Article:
Here is a better picture from Wikipedia:

 

 (Picture from Wikipedia)

 Cool, huh?

I think this next one is of the Great Trench that surrounded Djoser’s complex, but I am not sure.  It looks more like a great path to me.

 

We could have spent a lot more time here, but the wind and the guides were making it a little difficult, so we took off for Dahshur.

Dahshur is a little further south than Saqqara.  It is mostly known for several pyramids including two that are among the oldest, largest and best preserved in Egypt – the Bent Pyramid and the Red Pyramid, both constructed during the reign of Pharaoh Sneferu (2613 -2589).

The Bent Pyramid is unique and is believed to represent a transitional form between step – sided and smooth sided pyramids.  Archeologists believe that the original angle of the pyramid was too steep and was becoming unstable so the builders decreased the angle to finish it and this gives it the bent look.

 

While Alexei took a closer look, these guards ask to take mine and Noelle’s picture:

 

 

 We were used to this by now, but, they wanted baksheesh. Dang, I am sorry, but, the baksheesh thing was getting irritating. When I was in Mexico, I budgeted money to give to beggars and street performers, but this baksheesh didn’t feel like that. It wasn’t the same as freely giving. However, I didn’t have time to process these feelings and just took our camera and left.

Next stop was the Red Pyramid named for the reddish color of its stones. Originally the stones had been covered by white Tura limestone, but during the Middle Ages, these were removed to use on buildings in Cairo. The Red Pyramid is the largest of the three major pyramids in Dahshur and also the third largest Egyptian pyramid after those in Giza. It is also believed to be the world’s first successful attempt to build a “true” smooth-sided pyramid.

 

 We planned to go inside this pyramid and began the climb up to the entrance. When we finally got there, a pleasant man gave us some flashlights to use, but he didn’t ask us for baksheesh and that was nice too. We started walking down into the pyramid and about ten steps in I stopped.

“Uhm, you guys go on ahead. I’ll wait here.”

Alexei just kept going without even a look back. Noelle looked but kept going.

I sat down on a step and examined my feelings. Maybe I am scared, I don’t know; but, it did not feel right in here to me.

After about another 50 steps, Noelle stopped too and sat down.

 

Our intrepid, Alexei, went all the way, hollering back to us the things we were missing seeing until we couldn’t hear anymore.  This is a picture of the main burial chamber from Wikipedia:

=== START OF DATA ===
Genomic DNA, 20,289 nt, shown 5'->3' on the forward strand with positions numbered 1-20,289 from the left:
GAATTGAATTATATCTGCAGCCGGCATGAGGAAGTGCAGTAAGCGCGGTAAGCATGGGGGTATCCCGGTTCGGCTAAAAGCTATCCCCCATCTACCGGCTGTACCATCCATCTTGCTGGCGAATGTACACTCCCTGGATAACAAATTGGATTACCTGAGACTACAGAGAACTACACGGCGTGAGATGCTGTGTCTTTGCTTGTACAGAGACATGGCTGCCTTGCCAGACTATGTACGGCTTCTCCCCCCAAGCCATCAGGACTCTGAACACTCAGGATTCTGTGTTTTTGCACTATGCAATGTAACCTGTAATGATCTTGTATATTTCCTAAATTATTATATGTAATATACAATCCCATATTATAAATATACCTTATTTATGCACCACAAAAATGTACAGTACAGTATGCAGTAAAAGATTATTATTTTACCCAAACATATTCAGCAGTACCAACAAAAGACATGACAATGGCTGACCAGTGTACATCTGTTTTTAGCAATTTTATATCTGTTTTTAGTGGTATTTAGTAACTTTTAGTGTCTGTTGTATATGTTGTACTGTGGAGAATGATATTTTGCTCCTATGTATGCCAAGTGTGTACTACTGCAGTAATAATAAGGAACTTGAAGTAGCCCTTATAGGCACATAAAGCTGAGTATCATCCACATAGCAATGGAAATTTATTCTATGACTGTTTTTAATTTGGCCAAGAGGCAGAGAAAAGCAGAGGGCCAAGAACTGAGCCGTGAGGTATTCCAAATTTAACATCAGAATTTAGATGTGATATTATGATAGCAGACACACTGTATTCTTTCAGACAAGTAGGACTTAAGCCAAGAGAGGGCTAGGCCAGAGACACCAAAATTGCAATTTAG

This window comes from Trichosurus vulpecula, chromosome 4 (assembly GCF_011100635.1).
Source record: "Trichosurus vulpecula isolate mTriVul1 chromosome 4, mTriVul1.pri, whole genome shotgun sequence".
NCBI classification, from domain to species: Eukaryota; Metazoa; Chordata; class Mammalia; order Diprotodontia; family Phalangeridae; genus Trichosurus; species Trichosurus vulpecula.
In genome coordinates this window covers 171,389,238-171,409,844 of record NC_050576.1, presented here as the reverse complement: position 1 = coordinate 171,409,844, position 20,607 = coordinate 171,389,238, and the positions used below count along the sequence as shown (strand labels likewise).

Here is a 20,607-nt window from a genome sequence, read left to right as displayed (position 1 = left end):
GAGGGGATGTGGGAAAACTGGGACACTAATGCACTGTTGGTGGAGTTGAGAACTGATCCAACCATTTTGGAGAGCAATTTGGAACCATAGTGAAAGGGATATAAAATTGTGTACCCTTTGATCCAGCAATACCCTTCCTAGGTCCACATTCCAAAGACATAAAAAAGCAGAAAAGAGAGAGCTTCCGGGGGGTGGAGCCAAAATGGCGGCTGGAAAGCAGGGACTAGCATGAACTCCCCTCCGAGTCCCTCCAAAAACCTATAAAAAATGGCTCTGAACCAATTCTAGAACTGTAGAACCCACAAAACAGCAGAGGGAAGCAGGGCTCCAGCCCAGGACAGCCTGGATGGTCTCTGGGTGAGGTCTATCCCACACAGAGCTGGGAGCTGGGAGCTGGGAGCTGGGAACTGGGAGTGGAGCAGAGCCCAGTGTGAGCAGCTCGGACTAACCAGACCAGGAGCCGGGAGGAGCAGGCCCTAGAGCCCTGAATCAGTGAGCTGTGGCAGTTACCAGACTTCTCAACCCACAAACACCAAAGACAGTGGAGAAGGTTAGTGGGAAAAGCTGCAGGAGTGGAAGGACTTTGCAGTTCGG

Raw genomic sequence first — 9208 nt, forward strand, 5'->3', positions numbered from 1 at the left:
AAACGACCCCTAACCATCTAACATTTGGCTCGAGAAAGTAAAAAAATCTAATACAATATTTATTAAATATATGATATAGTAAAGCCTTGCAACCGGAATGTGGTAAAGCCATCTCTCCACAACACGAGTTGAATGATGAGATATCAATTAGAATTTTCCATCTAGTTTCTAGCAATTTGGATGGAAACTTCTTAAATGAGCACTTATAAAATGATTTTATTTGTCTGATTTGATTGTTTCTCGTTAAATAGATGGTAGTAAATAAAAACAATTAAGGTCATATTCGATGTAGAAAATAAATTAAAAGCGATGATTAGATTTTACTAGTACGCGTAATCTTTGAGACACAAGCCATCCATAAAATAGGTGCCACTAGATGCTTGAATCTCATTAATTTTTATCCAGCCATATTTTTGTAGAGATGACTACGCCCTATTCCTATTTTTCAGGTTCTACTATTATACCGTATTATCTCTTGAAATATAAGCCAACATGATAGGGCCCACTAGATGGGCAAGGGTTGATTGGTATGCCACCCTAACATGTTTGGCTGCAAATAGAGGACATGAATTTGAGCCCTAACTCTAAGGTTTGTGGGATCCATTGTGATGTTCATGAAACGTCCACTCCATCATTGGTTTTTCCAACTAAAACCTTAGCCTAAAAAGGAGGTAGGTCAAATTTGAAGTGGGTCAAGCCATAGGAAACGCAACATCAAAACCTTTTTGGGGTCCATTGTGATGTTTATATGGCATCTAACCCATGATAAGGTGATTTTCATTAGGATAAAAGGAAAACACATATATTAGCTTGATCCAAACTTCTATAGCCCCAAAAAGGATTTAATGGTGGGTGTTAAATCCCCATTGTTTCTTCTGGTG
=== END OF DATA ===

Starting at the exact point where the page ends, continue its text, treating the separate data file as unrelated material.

(Picture from Wikipedia)

 That’s okay, I was glad when he returned and we walked out of there.

 

I have one more picture of a pyramid that we did not see, but, I found it on Wikipedia and I think it is an interesting example of how using the right materials makes all the difference. This is the Black Pyramid, one of the five remaining pyramids of the original eleven at Dahshur. It was built in the Middle Kingdom time of 2055 -1650. It had been made of mud brick and clay instead of stone, then encased in limestone.

 (Picture from Wikipedia)

Well, that’s it on these pyramids.  We headed back to Cairo and to shopping at the Khan el-Khalili souk. I can’t wait.

The Khan el-Khalili souk dates back to 1382 when the Emir Djaharks el-Khalili built a large caravanserai there. A caravanserai is a sort of hotel for traders, and usually the focal point for economic activity. The caravanserai is still there although we did not see it. For readers of Nobel Prize laureate, Naguib Mahfouz, the Khan is the place of his novel, Midaq Alley. The Khan has also been the site of a couple of terrorists’ attacks.

For me, the Kahn was huge, bustling with new and old magnificently interesting sights; the buildings, the people, the wares.  We saw only a tiny bit of this old bazaar. I could have spent a couple of days just walking around this place. 

 

 

 (Picture from Wikipedia)

 

 

 (Picture from Wikipedia)

 

 

 

I loved it.  It was here that I finally got the balls up to bargain and I won! Well, to be honest, I sent Alexei back with my final offer.  I couldn’t go because the lady that had re- done Noelle’s henna walked by, saw mine and was so irritated with the original work, she make me sit down and “get it done right!”

 

She was right. It kept the memory alive long after I got back home. I loved it!

About imlindai

I have been and RN since 1975 and in Critical Care since 1981. I have written two books, both available on Amazon.com, Barnes&Noble.com and through bookstores: 1. Where Do You Draw The Line? - An Insider's Guide to Effective Living Wills, Healing, Critical Care. 2. I May Be Crazy, But It's All Good Please visit my website: www.lindaingalls.com